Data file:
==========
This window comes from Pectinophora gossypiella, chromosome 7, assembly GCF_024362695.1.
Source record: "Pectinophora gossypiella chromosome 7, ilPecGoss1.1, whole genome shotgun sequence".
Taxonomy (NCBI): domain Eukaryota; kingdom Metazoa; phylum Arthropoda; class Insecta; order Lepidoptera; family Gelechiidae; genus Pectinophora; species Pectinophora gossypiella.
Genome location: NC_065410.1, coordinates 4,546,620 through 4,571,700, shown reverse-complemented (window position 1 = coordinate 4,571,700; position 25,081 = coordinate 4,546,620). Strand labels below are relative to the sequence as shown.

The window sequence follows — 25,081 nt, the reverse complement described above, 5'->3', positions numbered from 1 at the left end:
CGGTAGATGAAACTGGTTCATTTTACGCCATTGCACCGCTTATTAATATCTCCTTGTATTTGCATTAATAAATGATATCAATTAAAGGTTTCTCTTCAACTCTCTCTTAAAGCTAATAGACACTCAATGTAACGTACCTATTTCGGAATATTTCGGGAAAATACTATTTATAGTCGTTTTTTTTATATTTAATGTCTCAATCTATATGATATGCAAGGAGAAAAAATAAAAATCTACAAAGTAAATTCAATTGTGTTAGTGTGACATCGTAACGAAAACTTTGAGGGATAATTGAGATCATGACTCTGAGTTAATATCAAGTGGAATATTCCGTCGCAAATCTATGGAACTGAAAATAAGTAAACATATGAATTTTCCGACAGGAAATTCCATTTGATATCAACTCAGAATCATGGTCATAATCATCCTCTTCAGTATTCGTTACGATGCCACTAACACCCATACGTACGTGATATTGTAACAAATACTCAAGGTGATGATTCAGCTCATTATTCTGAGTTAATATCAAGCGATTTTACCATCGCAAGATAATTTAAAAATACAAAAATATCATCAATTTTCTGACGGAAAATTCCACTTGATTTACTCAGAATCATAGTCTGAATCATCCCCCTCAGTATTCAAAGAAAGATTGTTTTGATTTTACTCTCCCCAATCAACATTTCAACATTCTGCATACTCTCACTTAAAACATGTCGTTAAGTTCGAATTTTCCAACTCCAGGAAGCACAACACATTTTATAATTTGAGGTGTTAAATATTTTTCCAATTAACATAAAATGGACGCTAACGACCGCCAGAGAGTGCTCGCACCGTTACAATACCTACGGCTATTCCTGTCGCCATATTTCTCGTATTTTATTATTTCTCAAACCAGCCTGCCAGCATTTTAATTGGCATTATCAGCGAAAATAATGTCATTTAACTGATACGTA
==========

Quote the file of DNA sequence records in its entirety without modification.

This window comes from Pectinophora gossypiella, chromosome 7, assembly GCF_024362695.1.
Source record: "Pectinophora gossypiella chromosome 7, ilPecGoss1.1, whole genome shotgun sequence".
Taxonomy (NCBI): domain Eukaryota; kingdom Metazoa; phylum Arthropoda; class Insecta; order Lepidoptera; family Gelechiidae; genus Pectinophora; species Pectinophora gossypiella.
Genome location: NC_065410.1, coordinates 4,546,620 through 4,571,700, shown reverse-complemented (window position 1 = coordinate 4,571,700; position 25,081 = coordinate 4,546,620). Strand labels below are relative to the sequence as shown.

The window sequence follows — 25,081 nt, the reverse complement described above, 5'->3', positions numbered from 1 at the left end:
CGGTAGATGAAACTGGTTCATTTTACGCCATTGCACCGCTTATTAATATCTCCTTGTATTTGCATTAATAAATGATATCAATTAAAGGTTTCTCTTCAACTCTCTCTTAAAGCTAATAGACACTCAATGTAACGTACCTATTTCGGAATATTTCGGGAAAATACTATTTATAGTCGTTTTTTTTATATTTAATGTCTCAATCTATATGATATGCAAGGAGAAAAAATAAAAATCTACAAAGTAAATTCAATTGTGTTAGTGTGACATCGTAACGAAAACTTTGAGGGATAATTGAGATCATGACTCTGAGTTAATATCAAGTGGAATATTCCGTCGCAAATCTATGGAACTGAAAATAAGTAAACATATGAATTTTCCGACAGGAAATTCCATTTGATATCAACTCAGAATCATGGTCATAATCATCCTCTTCAGTATTCGTTACGATGCCACTAACACCCATACGTACGTGATATTGTAACAAATACTCAAGGTGATGATTCAGCTCATTATTCTGAGTTAATATCAAGCGATTTTACCATCGCAAGATAATTTAAAAATACAAAAATATCATCAATTTTCTGACGGAAAATTCCACTTGATTTACTCAGAATCATAGTCTGAATCATCCCCCTCAGTATTCAAAGAAAGATTGTTTTGATTTTACTCTCCCCAATCAACATTTCAACATTCTGCATACTCTCACTTAAAACATGTCGTTAAGTTCGAATTTTCCAACTCCAGGAAGCACAACACATTTTATAATTTGAGGTGTTAAATATTTTTCCAATTAACATAAAATGGACGCTAACGACCGCCAGAGAGTGCTCGCACCGTTACAATACCTACGGCTATTCCTGTCGCCATATTTCTCGTATTTTATTATTTCTCAAACCAGCCTGCCAGCATTTTAATTGGCATTATCAGCGAAAATAATGTCATTTAACTGATACGTA